Naval History and Heritage Command

Naval History and Heritage Command

Captain Caspar F. Goodrich to Rear Admiral William T. Sampson, Commander, North Atlantic Fleet

U. S. S. St L O U I S,           

Off Cape Cruz, Cuba,      

July 2, 1898.

          Sir:

              I have the honor to submit the following report on the recent operation of landing the 5th Army Corps in Cuba, a task which you confided to my care by verbal order of June 21st.

          2.   I enclose a copy of the proposed scheme of procedure as well as a blank order showing the contemplated distribution of boats and their assignment to the transports on their first trip.1

          3.   At 4.30 A.M.,June 22d, the U.S.S.St LOUIS was at her rendezvous at Daiquiri and within a mile and a half of the great pier. This position was taken in order to demonstrate to the transport captains that the approaches were perfectly safe.2 The steam cutters, sailing launches, cutters and whale boats detailed from certain other vessels of the fleet arrived about 6 to 6.30 A.M. in tow of the U.S.S.SUWANEE and WOMPATUCK. Some steam cutters came up under their own power. The list of boats which joined in the enterprise of landing troops is appended, marked “G”.3 It will be observed that the St LOUIS furnished a large number of boats which, as a matter of fact could carry at one trip nearly a thousand men or rather more than half the capacity of all the boats employed. About half of the St LOUIS boats were manned by volunteers from the fire room. The types of boats may be arranged in the following order of individual value for the work under consideration. 1st, Navy sailing launches, 2d, St LOUIS life boats, 3d, Navy cutters, 4th, St LOUIS collapsible boats, 5th, Navy whale boats. It may be observed that experience proved it better to use the steam cutters as tugs exclusively-time being lost when they were turned into passenger boats.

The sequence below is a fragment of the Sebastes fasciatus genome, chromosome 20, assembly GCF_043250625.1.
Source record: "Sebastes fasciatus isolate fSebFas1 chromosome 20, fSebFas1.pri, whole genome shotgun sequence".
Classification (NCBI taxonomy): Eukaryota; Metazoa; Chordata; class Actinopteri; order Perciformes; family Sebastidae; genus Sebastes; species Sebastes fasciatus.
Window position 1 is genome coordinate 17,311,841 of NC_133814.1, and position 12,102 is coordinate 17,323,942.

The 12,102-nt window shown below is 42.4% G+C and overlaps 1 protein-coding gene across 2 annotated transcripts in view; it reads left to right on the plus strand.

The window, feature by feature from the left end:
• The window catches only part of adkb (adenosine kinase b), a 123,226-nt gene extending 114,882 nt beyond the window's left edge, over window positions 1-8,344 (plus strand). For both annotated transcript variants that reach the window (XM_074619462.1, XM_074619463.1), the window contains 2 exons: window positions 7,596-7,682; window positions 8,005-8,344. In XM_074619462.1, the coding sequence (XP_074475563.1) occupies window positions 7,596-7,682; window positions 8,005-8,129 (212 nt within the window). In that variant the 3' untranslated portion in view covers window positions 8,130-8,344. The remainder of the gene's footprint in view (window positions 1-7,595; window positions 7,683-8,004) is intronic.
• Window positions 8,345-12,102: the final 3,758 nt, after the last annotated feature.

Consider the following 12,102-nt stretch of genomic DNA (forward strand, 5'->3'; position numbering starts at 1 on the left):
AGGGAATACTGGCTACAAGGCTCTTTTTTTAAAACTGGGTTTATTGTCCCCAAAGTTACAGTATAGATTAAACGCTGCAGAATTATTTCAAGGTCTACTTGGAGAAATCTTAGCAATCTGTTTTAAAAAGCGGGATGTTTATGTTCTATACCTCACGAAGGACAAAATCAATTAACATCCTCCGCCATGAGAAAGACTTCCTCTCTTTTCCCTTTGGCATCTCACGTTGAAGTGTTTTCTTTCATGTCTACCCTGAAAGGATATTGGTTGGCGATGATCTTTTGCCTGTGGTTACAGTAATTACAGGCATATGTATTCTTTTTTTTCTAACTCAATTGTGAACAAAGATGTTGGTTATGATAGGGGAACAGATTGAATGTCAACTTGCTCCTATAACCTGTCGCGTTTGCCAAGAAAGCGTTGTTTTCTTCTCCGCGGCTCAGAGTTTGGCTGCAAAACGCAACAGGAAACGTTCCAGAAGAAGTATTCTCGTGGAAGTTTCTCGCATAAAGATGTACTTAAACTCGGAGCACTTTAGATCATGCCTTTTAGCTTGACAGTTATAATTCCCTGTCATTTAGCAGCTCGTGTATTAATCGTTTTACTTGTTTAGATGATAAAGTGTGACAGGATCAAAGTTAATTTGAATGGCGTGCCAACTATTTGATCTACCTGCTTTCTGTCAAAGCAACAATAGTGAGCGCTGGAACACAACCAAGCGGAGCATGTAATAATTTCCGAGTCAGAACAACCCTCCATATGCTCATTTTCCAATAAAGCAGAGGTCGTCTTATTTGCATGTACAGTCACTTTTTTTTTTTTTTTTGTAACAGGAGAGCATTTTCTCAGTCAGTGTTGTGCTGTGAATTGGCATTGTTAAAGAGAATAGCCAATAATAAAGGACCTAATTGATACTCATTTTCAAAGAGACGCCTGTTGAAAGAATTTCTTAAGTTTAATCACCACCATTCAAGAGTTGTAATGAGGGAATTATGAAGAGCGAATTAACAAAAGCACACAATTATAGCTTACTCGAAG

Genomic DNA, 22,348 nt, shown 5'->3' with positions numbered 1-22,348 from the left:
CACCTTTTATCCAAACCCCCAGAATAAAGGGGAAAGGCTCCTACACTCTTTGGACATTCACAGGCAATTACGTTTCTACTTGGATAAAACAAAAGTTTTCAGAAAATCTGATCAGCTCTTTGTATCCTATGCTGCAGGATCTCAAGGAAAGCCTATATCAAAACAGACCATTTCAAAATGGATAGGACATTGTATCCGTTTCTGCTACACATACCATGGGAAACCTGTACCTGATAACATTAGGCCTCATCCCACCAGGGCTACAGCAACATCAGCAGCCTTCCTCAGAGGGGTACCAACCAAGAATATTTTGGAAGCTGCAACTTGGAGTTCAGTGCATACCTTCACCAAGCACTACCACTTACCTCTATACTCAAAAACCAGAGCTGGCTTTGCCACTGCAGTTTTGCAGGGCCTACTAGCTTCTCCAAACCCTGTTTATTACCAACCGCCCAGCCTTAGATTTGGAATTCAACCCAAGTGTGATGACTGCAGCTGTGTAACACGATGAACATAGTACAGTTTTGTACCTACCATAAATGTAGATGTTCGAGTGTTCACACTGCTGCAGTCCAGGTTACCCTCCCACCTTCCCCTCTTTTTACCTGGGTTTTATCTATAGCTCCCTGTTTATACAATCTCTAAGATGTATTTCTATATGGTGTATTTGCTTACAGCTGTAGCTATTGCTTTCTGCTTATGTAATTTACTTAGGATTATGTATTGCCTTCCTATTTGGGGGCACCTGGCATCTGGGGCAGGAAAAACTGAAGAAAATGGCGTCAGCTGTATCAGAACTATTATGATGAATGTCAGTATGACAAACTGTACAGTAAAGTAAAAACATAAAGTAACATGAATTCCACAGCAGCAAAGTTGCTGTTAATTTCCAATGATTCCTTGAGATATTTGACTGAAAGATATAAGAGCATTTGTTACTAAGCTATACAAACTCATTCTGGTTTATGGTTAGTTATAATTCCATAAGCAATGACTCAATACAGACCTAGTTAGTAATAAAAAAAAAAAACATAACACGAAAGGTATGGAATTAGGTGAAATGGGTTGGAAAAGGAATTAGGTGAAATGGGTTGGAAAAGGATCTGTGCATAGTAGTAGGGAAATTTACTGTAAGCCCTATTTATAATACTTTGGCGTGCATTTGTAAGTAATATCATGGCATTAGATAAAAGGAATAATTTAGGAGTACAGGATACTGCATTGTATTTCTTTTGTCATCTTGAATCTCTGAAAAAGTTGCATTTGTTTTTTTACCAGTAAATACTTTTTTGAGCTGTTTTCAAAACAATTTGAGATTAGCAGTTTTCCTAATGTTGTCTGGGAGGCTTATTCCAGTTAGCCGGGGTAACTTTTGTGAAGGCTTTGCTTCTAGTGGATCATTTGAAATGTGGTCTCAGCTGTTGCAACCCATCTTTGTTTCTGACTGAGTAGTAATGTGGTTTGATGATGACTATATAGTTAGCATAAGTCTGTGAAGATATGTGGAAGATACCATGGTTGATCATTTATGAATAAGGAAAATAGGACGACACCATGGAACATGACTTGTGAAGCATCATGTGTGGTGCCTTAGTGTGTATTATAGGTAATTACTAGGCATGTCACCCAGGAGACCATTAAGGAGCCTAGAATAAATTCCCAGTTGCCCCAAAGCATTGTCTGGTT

4.        A great deal of delay was experienced in getting the first batch of troops loaded-the cause being numerous and largely avoidable. Some confusion at the outset was occasioned in getting the steam cutters and their tows in readiness but this was as nothing in comparison with the hindrance caused by the remoteness of the transports from the shore. The KNICKERBOCKER, a very important member of the fleet, with 600 men to be landed in the advance of the Army had lost herself during the night and only appeared in the afternoon. In the meantime four steam launches with eleven boats in tow were vainly seeking her far out at sea. My plans were also disarranged through the absence of certain steam launches and of the steam barge LAURA all of which had been promised me. I may, in all frankness, add that neither the boats crew nor the boat officers were as familiar at first with the quickest method of getting a soldier into a boat and of carrying on this special duty generally as they soon became. However shortly after 9 A.M. a sufficient number of boats were filled with troops to warrant the advance-the preconcerted signal to this effect was hoisted on board the WOMPATUCK, to whichvessel I had transferred myself with my aide, Lieut Catlin,4 U.S.M.C.,and Mr Richard S. Palmer.

5.        The NEW ORLEANS, DETROIT, CASTINE and WASP then opened a fire heavy enough to drive out the whole Spanish Army in Cuba had it been there. So far as known no reply was made.

6.        The SUWANEE which had been assigned to my particular assistance kept close by on the port quarter of the WOMPATUCK and shelled the low woods to the west of Daiquiri, the WOMPATUCK in the advance firing a few times also. Following the WOMPATUCK were the steam cutters with their tows of boats laden with troops.

7.        Happily no opposition was encountered-and, also, happily, the small or inner pier was found to be available for landing. Midshipman Halligan5 of the U.S.S.BROOKLYN was the first man ashore at a little before 10 A.M.. The troops landed as rapidly as the heavy swell alongside the pier would permit, and, the landing6 once begun, continued all day. By 6 P.M. some 6000 troops were ashore and the army abundantly capable of holding its own on shore.